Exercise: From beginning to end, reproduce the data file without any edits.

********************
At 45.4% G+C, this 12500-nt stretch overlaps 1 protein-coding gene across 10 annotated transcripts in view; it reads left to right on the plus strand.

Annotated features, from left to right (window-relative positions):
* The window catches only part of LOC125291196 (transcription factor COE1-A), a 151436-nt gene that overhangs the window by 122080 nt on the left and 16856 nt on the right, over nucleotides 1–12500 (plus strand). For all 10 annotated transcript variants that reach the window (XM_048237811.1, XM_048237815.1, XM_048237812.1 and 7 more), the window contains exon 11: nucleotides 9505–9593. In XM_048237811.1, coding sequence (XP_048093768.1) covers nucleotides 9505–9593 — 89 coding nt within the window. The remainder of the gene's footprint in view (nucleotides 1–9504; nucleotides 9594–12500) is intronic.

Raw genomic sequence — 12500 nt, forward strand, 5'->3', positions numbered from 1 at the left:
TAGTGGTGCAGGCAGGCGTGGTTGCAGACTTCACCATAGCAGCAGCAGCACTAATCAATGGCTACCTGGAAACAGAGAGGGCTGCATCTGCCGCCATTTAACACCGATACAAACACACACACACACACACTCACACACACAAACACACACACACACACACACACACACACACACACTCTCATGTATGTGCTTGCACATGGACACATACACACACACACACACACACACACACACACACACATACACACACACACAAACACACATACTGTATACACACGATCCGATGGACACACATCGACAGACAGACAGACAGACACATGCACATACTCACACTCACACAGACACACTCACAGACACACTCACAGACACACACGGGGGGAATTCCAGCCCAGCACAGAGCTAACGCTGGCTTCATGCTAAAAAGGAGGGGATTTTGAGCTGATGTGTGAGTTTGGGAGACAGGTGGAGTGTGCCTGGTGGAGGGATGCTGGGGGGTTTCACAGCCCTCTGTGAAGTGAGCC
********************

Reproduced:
At 45.4% G+C, this 12500-nt stretch overlaps 1 protein-coding gene across 10 annotated transcripts in view; it reads left to right on the plus strand.

Annotated features, from left to right (window-relative positions):
* The window catches only part of LOC125291196 (transcription factor COE1-A), a 151436-nt gene that overhangs the window by 122080 nt on the left and 16856 nt on the right, over nucleotides 1–12500 (plus strand). For all 10 annotated transcript variants that reach the window (XM_048237811.1, XM_048237815.1, XM_048237812.1 and 7 more), the window contains exon 11: nucleotides 9505–9593. In XM_048237811.1, coding sequence (XP_048093768.1) covers nucleotides 9505–9593 — 89 coding nt within the window. The remainder of the gene's footprint in view (nucleotides 1–9504; nucleotides 9594–12500) is intronic.

Raw genomic sequence — 12500 nt, forward strand, 5'->3', positions numbered from 1 at the left:
TAGTGGTGCAGGCAGGCGTGGTTGCAGACTTCACCATAGCAGCAGCAGCACTAATCAATGGCTACCTGGAAACAGAGAGGGCTGCATCTGCCGCCATTTAACACCGATACAAACACACACACACACACACTCACACACACAAACACACACACACACACACACACACACACACACACTCTCATGTATGTGCTTGCACATGGACACATACACACACACACACACACACACACACACACACACATACACACACACACAAACACACATACTGTATACACACGATCCGATGGACACACATCGACAGACAGACAGACAGACACATGCACATACTCACACTCACACAGACACACTCACAGACACACTCACAGACACACACGGGGGGAATTCCAGCCCAGCACAGAGCTAACGCTGGCTTCATGCTAAAAAGGAGGGGATTTTGAGCTGATGTGTGAGTTTGGGAGACAGGTGGAGTGTGCCTGGTGGAGGGATGCTGGGGGGTTTCACAGCCCTCTGTGAAGTGAGCC